Bob & Doug McKenzie's Two-Four Anniversary Henry Sarwer-Foner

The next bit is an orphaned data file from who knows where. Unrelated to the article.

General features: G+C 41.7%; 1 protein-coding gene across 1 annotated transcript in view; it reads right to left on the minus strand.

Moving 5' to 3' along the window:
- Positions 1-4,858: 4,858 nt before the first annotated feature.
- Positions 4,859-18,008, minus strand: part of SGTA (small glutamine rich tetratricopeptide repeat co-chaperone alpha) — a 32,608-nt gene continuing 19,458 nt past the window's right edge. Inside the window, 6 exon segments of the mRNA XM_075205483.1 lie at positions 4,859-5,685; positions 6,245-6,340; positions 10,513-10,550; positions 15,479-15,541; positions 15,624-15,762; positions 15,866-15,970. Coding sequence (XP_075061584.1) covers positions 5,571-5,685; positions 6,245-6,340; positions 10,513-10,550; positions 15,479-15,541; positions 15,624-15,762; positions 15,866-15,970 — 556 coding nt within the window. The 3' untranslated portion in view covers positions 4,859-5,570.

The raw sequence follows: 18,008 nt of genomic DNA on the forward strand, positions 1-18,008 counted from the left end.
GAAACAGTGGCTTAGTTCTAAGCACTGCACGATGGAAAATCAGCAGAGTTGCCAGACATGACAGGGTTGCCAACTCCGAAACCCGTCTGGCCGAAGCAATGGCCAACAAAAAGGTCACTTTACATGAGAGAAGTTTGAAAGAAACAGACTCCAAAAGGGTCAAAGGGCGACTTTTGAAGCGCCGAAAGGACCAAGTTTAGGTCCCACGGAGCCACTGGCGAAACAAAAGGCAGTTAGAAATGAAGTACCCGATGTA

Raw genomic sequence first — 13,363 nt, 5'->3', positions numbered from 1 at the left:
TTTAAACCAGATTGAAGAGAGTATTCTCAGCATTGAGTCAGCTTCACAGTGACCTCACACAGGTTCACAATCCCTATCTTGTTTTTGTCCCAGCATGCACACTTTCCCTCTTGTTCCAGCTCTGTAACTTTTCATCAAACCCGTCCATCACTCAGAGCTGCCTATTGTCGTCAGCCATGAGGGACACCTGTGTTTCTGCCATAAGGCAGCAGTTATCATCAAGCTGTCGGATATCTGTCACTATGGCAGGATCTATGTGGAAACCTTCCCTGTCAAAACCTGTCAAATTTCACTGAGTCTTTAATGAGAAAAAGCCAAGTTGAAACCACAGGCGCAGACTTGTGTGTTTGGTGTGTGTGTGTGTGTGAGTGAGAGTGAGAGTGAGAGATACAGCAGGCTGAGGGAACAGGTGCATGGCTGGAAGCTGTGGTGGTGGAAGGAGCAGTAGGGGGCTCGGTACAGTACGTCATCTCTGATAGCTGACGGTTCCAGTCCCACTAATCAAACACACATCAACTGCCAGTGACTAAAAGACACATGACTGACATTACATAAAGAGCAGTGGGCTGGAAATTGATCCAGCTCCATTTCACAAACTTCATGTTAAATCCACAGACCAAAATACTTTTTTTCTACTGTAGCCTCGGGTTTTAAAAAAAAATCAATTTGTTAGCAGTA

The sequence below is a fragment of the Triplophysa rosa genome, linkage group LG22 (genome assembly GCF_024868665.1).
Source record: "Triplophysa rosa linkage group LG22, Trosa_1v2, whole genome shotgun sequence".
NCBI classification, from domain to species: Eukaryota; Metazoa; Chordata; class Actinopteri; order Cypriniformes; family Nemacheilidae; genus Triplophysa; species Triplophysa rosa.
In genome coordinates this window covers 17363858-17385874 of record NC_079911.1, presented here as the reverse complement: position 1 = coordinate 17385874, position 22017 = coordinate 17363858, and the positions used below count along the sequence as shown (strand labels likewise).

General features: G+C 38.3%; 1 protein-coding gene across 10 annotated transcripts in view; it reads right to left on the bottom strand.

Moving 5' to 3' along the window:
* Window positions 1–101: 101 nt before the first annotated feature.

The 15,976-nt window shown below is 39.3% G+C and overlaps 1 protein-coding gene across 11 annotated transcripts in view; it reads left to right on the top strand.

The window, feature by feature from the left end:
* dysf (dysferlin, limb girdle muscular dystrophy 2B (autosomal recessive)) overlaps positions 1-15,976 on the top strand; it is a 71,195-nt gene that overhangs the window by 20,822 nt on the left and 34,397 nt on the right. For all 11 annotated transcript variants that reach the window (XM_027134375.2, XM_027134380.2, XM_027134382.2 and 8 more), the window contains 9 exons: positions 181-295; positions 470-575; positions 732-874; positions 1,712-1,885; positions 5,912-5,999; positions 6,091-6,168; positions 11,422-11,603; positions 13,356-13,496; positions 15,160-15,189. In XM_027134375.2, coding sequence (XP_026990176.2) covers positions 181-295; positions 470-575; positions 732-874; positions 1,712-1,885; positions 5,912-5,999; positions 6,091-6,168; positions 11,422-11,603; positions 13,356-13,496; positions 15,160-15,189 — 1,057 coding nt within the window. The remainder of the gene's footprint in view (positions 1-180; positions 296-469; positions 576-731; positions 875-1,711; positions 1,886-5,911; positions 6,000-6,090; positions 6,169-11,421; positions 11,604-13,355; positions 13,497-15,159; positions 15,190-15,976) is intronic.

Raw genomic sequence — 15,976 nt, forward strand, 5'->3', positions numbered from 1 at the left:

Even after 24 years, brothers Bob & Doug McKenzie are the lexicon of what makes a Canadian, well, Canadian. Created by SCTV comedians Dave Thomas and Rick Moranis in the early ’80s to mock the CBC’s mandate for stronger CanCon, Bob & Doug McKenzie — and their Kanadian Korner mini-segments — maximised Canadian clichés, including eating back bacon, drinkin’ beer and the overuse of "eh” in our vernacular. What Moranis and Thomas didn’t know, however, was that their goofy, borderline slapstick alter egos would eventually outshine much of the rest of SCTV’s roster, resulting in magazine covers, platinum albums and a feature film popular on both sides of the 49th parallel. This is what Two-Four Anniversary touches on yet it would be best served as a televised CBC special, not a DVD. The entire affair reeks of capitalising on the most banal of reasons, resulting in a shallow overlook at one of the strongest cultural exports the Canadian entertainment industry has produced in decades. Strangely enough, it’s the bonus material that saves Two-Four Anniversary. Seven complete original sketches, audio versions of songs "Take Off” and "Twelve Days Of Christmas,” the brothers in various commercials and more are funny and enduring, not forced and stale, such as moments when Moranis and Thomas revisit their toques and plaid shirts. These bits (interspersed with various celebrity interviews where Ben Stiller, Andy Dick, Paul Schaeffer, Tom Green and Dave Foley wax nostalgic about the McKenzies) find Thomas prodding a reluctant-looking Moranis into sheepish, uninspired conversation. Were it not for the wealth of archive material here, Two-Four Anniversary would be a waste of time. (Vivendi)